Thursday 7 July 2022

A Social Vision for Malta 2035 - Malta Sociological Association feedback

 MSA feedback to public consultation: A Social Vision for Malta 2035


Research and Evaluation Unit, Research, Policy and Operations Division,

Ministry for Social Policy and Children’s Rights (MSPC),



The Malta Sociological Association welcomes the policy process leading towards a Social Vision for Malta 2035. In this regard, would like to make the following proposals:

1.       Malta’s social vision should mainstream regular social impact assessments across all policy levels, across the board.  SIAs should also be an integral part of the monitoring process of this vision, and in particular of the mid-term evaluation report.

 Various methods, both quantitative and qualitative could be used within social impact assessments.  SIAs should involve the participation of different stakeholders. Analytic indicators should be provided, and the entire process should be subject to peer review by independent experts in the field. This could help identify shortcomings and possible improvements to the same SIA. SIAs should not be one-off exercises: They should be ongoing processes which engage with various stakeholders and which report back so as to ensure effective policy processes. They should also use complementary research methods so as to ensure reliable and valid data. We refer to international SIA standards, for example those set by the International Association for Impact Assessment:  


2.      The Social Vision needs to factor-in the impacts of current and possible future contexts and situations which may result in new opportunities, risks, challenges, vulnerabilities and precariousness. Presently, these include Climate Change, Covid-19. the invasion of Ukraine, and the gig economy.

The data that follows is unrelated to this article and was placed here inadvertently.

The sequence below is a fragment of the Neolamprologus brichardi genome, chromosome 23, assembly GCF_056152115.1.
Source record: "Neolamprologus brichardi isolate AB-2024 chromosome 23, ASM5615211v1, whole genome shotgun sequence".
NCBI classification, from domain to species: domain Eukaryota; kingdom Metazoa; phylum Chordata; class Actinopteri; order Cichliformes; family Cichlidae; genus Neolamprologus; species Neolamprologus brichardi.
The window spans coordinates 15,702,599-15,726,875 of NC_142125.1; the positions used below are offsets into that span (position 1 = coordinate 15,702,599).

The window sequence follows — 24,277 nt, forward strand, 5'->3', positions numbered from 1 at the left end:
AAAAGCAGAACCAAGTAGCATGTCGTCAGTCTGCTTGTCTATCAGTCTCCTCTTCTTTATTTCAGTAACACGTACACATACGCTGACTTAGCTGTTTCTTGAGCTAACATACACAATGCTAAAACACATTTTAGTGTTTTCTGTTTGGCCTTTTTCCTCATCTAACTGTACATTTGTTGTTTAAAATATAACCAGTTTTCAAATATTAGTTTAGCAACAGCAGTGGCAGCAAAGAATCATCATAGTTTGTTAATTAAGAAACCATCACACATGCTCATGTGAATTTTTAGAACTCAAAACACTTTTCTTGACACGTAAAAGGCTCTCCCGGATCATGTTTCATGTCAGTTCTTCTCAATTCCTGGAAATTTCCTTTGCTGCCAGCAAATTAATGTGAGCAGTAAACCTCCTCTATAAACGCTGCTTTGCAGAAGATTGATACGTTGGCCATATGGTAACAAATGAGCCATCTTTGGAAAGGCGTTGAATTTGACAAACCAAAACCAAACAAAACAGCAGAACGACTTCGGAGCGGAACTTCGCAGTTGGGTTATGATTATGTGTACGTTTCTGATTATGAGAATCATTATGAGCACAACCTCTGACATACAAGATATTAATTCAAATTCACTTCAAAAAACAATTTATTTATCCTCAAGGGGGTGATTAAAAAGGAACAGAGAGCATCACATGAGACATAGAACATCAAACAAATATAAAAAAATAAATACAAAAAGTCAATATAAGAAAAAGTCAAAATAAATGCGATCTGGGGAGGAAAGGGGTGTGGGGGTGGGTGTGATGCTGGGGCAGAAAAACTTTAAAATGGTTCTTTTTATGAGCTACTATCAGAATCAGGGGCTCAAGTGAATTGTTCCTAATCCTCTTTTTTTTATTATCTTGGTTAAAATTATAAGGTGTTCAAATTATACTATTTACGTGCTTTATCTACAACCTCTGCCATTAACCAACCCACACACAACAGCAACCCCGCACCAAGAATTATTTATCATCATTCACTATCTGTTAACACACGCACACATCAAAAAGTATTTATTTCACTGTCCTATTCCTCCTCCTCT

3.      The Social Vision needs to dovetail with other policy priorities at global, European, national and local levels, such as the EU Green Deal.

 4.      The Social Vision needs to factor in Malta’s status as a small-island state and related factors such as hyper-personalisation, patronage, stigma and community.

5.      Investment in professionals and workers working across the various fields of social policy, should be strengthened. Workers who are not unionised should not be excluded from such investment, and special attention should be made to combat precariousness.

 6.      The roles of local communities, the voluntary sector, civil society, NGOs, and social movements should be acknowledged and factored-in across the board.

 7.      Evidence-based policy making should be the guiding thread across the board, before other considerations such as a-priori ideological judgements on issues and policy prescriptions. Academia and the research community should play an integral part in the policy-making process.

8.     Local and regional governments should have stronger roles in social policy, particularly in matters related to public space, accessibility, community life and local development.